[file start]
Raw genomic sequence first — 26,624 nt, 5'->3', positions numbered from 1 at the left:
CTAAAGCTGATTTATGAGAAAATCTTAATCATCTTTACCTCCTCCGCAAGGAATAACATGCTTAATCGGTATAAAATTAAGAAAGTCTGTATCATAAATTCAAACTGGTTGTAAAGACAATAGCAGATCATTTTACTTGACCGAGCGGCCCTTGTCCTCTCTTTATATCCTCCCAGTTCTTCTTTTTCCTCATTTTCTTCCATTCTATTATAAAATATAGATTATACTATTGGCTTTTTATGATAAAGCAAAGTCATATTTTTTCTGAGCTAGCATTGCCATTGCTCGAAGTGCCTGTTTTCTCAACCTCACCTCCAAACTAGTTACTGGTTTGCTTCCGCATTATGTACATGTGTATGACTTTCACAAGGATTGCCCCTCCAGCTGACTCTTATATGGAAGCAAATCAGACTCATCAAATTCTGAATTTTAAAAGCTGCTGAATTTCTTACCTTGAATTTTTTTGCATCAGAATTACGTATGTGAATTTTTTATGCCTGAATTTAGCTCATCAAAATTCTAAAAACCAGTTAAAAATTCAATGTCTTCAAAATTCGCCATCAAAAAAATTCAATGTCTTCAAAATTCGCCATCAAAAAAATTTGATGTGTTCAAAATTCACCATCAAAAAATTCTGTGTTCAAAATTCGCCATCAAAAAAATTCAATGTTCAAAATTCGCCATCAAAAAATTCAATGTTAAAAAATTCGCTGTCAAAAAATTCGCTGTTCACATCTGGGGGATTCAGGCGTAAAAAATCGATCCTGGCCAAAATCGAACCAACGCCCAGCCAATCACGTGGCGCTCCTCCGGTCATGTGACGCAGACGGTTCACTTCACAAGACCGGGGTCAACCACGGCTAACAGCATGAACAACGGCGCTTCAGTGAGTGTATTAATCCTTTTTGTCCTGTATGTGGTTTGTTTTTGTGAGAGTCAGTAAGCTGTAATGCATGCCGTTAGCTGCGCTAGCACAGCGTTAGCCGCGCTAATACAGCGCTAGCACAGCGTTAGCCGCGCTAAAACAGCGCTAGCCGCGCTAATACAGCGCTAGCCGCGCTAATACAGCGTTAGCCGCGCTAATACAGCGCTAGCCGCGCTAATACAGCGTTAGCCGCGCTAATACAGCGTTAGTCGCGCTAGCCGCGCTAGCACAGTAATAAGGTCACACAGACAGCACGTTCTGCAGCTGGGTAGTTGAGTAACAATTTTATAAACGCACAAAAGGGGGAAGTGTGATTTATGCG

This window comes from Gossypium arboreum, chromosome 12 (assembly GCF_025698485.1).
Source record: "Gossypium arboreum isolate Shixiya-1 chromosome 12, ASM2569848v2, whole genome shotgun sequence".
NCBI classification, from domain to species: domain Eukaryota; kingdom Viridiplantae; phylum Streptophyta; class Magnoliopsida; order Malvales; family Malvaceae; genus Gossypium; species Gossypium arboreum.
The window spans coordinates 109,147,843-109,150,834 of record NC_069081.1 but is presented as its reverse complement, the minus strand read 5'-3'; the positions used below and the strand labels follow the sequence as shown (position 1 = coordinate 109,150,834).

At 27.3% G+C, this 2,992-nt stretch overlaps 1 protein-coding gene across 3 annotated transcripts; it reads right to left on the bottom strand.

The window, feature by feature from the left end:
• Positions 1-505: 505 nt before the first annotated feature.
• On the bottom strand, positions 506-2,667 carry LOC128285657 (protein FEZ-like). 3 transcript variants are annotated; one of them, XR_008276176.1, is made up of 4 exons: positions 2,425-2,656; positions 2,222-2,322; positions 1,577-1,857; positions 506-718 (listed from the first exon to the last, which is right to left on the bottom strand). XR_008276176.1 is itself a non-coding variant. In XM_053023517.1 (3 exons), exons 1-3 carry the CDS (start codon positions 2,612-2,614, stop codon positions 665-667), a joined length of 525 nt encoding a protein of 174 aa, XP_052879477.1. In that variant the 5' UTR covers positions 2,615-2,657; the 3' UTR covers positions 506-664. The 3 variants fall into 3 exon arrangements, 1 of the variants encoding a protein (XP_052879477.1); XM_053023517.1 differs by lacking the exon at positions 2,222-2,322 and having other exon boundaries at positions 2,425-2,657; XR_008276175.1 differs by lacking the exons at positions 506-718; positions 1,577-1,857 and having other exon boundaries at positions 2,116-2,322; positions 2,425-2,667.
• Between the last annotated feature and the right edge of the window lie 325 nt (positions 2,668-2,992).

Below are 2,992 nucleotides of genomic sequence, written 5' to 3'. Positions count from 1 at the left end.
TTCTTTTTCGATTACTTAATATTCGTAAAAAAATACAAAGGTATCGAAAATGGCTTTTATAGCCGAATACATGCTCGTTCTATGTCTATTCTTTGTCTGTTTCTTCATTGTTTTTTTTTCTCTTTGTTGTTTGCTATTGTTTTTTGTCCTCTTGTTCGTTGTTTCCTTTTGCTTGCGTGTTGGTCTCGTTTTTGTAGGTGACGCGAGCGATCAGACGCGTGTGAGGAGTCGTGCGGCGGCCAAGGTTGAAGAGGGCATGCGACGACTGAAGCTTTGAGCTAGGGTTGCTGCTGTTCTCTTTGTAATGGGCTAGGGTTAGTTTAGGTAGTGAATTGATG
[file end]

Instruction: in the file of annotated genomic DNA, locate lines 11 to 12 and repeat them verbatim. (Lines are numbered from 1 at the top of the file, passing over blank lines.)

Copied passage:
• Between the last annotated feature and the right edge of the window lie 325 nt (positions 2,668-2,992).

Below are 2,992 nucleotides of genomic sequence, written 5' to 3'. Positions count from 1 at the left end.